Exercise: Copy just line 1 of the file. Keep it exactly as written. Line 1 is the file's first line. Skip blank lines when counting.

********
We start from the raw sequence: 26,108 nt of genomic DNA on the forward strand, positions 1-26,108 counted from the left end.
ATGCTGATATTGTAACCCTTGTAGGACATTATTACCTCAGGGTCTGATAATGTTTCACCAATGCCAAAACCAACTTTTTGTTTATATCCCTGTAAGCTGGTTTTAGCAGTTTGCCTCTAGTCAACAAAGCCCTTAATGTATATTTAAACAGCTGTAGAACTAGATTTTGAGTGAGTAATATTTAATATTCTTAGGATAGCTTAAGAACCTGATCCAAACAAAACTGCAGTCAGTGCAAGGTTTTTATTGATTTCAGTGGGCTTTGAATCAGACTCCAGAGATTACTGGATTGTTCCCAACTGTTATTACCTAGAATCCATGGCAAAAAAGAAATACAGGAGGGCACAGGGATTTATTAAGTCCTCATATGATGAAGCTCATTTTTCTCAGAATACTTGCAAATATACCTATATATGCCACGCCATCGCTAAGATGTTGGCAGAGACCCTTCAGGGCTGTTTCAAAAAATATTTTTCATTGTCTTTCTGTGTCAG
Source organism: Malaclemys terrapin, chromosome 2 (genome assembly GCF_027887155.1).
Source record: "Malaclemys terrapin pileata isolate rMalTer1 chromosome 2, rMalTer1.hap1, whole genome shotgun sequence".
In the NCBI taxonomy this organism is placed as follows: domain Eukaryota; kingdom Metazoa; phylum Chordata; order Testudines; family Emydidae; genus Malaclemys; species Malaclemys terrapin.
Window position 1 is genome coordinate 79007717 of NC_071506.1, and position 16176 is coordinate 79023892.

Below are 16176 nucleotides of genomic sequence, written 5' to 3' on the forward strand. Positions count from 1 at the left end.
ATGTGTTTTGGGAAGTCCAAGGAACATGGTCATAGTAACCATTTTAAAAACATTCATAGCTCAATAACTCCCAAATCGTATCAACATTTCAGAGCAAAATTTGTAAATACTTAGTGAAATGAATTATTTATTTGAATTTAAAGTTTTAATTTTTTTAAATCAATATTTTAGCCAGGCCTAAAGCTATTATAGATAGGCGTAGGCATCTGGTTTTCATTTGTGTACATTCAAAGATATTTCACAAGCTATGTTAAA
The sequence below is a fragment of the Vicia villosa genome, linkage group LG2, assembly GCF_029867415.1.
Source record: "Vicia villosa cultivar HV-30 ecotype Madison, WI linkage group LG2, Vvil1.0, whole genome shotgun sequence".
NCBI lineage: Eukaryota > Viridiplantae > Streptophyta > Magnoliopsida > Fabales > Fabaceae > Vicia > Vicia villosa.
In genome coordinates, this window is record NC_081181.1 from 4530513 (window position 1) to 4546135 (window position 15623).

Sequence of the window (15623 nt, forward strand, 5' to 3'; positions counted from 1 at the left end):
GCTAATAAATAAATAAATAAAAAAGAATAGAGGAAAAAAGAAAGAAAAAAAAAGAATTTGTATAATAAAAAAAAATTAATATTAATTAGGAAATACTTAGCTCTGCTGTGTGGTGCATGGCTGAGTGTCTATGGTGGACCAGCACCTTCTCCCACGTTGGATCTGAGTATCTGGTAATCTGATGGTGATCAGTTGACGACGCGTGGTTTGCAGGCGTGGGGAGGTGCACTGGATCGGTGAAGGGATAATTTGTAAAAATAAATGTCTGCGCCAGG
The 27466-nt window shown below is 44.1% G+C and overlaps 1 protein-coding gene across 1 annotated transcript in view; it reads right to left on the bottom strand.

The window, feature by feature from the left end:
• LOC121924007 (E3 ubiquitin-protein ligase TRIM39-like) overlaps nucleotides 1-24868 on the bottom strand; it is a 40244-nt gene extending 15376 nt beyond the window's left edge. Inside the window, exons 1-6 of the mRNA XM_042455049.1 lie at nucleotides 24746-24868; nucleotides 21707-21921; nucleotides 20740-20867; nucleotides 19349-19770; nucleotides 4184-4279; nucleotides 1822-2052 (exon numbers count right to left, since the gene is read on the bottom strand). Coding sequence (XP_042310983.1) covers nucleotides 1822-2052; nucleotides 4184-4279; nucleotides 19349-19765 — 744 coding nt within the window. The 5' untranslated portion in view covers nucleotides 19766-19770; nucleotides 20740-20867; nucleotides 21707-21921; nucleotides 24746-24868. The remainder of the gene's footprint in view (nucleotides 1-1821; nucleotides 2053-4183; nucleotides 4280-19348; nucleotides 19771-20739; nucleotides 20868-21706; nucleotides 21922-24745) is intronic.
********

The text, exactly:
We start from the raw sequence: 26,108 nt of genomic DNA on the forward strand, positions 1-26,108 counted from the left end.